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Court disbars attorney who practiced without license

The Missouri Supreme Court has disbarred a Gladstone attorney who admitted to practicing without a Kansas law license for 17 years in Kansas courts.

In an order June 2, the court disbarred Daniel Gonzalez Zarate, who had been licensed as an attorney in Missouri since 1999.

The court found Zarate violated ethics rules prohibiting lawyers from engaging in conduct involving dishonesty, fraud, deceit or misrepresentation; engaging in conduct prejudicial to the administration of justice; and the unauthorized practice of law.

In a joint stipulation, Zarate admitted to appearing as counsel of record in more than 1,100 municipal court cases in Kansas municipal courts while practicing without a Kansas license. He also admitted to using a law school classmate’s bar number without his knowledge.

The high court’s ruling aligned with what the Office of Chief Disciplinary Counsel had argued was proper in the case.

A disciplinary hearing panel recommended a suspension of his license for at least one year. OCDC disagreed, prompting arguments before the Supreme Court. OCDC advocated for Zarate’s disbarment.

In addition to disbarring Zarate, the court also ordered him to pay a $2,000 fee.

James C. Morrow of Morrow Willnauer Church in Kansas City represented Zarate. He did not respond to a message seeking comment.

The Supreme Court also suspended the law licenses of two other attorneys.

The court suspended the law license of Gaylard T. Williams of St. Louis for at least a year after finding he violated ethics rules regarding sexual relationships with clients and conflicts of interest.

OCDC alleged Williams engaged in sexual relations with a client during his representation of her and they had no prior consensual sexual relationship prior to him becoming her lawyer.

The woman retained Williams first in 2005 for assistance in a financial dispute stemming from the purchase of her home, according to OCDC’s brief. She alleged Williams sexually assaulted her in March 2005. She went on to retain him in three other matters, and she alleged that again in 2016 Williams forced her to have sex.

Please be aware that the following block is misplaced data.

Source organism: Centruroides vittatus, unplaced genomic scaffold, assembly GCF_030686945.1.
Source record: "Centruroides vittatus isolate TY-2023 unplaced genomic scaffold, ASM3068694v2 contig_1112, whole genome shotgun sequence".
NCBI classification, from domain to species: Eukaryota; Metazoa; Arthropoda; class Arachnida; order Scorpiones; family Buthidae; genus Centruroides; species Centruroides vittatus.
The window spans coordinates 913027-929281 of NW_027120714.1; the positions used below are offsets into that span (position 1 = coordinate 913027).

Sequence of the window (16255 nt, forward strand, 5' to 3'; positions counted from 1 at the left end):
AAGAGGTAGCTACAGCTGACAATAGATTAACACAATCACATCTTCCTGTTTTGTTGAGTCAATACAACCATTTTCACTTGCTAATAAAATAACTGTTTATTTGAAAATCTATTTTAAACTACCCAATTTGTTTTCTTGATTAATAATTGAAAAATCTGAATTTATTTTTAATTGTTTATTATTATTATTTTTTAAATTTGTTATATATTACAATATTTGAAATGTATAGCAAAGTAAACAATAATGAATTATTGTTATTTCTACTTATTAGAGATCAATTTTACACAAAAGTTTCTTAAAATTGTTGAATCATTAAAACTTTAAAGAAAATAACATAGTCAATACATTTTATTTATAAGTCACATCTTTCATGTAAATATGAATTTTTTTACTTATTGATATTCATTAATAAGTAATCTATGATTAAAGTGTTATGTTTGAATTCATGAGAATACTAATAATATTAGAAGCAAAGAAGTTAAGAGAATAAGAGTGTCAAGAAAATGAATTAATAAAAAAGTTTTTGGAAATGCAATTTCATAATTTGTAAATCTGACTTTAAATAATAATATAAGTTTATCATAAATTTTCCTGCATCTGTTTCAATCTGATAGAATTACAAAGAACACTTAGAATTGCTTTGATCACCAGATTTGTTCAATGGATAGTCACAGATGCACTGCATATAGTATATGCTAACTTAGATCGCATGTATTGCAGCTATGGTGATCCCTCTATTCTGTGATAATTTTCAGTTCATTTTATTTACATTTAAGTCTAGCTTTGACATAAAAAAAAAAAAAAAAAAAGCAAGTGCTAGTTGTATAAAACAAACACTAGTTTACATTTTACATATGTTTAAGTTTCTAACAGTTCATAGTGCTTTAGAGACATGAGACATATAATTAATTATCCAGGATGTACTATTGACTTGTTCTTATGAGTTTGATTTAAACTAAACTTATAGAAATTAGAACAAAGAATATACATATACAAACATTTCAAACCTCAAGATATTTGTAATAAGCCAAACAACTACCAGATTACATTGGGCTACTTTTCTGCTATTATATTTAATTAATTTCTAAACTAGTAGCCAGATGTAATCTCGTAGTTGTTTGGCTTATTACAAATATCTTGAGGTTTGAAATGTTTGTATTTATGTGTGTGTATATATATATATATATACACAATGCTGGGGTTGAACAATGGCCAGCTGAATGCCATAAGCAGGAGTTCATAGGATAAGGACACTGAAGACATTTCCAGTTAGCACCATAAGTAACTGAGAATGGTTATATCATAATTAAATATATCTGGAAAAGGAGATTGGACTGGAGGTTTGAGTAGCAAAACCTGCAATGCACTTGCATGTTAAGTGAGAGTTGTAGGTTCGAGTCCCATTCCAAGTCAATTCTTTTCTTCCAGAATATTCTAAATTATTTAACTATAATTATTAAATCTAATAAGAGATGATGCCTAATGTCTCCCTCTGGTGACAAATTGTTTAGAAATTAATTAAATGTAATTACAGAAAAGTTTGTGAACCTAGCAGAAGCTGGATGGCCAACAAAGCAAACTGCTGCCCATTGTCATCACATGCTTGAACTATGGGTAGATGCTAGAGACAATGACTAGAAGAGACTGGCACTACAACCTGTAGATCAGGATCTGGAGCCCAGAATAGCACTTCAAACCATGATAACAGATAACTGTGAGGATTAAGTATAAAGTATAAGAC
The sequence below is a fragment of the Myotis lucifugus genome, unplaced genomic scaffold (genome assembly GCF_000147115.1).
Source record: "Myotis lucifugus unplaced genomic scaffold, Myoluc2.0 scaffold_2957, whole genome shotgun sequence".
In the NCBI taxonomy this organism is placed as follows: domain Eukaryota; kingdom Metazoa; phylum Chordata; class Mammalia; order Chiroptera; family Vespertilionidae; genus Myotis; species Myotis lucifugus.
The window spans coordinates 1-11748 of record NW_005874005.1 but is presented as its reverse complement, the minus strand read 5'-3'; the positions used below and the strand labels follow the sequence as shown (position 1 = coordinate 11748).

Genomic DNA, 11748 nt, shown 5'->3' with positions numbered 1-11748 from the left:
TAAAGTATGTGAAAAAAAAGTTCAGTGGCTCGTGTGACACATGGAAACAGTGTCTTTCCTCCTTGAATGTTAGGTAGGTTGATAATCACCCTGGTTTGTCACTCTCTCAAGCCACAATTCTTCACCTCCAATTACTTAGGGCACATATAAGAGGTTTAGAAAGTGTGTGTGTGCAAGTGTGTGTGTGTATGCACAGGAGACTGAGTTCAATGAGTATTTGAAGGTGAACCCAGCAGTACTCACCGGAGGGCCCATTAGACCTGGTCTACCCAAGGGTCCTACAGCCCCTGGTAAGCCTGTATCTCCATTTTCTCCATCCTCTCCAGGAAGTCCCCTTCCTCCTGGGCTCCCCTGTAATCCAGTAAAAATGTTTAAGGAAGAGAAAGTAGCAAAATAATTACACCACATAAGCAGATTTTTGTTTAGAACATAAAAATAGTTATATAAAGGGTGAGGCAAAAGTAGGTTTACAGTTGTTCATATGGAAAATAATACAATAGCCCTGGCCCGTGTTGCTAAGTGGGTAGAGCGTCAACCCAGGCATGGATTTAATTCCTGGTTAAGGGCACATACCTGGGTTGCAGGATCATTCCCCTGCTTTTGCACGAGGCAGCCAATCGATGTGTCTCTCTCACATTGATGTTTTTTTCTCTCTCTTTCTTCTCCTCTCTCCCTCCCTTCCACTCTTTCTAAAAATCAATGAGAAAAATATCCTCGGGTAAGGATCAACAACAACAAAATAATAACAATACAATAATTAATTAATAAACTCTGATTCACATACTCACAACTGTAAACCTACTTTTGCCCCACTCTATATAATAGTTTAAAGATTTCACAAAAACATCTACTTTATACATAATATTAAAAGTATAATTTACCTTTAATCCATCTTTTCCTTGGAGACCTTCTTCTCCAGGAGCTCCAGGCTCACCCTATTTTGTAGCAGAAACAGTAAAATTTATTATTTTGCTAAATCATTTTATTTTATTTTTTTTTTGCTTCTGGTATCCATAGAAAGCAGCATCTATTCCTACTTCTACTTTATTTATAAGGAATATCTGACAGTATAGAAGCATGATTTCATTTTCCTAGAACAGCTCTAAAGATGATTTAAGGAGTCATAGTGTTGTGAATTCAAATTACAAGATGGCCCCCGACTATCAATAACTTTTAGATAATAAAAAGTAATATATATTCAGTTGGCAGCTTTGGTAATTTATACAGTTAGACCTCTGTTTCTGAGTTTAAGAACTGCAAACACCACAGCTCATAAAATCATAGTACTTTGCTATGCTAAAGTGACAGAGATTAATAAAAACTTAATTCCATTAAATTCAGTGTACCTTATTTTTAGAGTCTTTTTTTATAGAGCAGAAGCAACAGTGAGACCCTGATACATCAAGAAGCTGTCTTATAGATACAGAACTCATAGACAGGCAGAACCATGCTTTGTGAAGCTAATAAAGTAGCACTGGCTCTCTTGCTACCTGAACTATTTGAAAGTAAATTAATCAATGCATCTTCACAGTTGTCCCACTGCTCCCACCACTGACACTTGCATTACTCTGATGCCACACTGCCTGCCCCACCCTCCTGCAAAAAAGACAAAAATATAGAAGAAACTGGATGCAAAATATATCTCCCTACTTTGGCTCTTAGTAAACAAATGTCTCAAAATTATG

Williams denied the allegations and maintained the sex was consensual.

The disciplinary hearing panel recommended the case be dismissed after finding OCDC had not met its burden of proof and also that the woman’s testimony not credible. OCDC rejected the panel’s findings, bringing the case to the Supreme Court.

Williams, who has been a licensed Missouri attorney since 1986, represented himself in the disciplinary case. Williams said he disagreed with the ruling and asserted that OCDC lacked evidence to support its allegations against him.

“The Missouri Supreme Court totally disregarded the documented evidence presented, the credibility and inconsistency of the only witness to testify, the findings of facts, conclusion of law and recommendation of the DHP to achieve an [end],” he said in a statement. “I have to live with the decision of the Court, but in this case justice was not served.”

The court also ordered a suspension of at least six months for Grandview attorney Efrain L. Sanchez, who the court found violated rules involving trust accounts and misconduct.

The case is In re: Zarate, SC98337.

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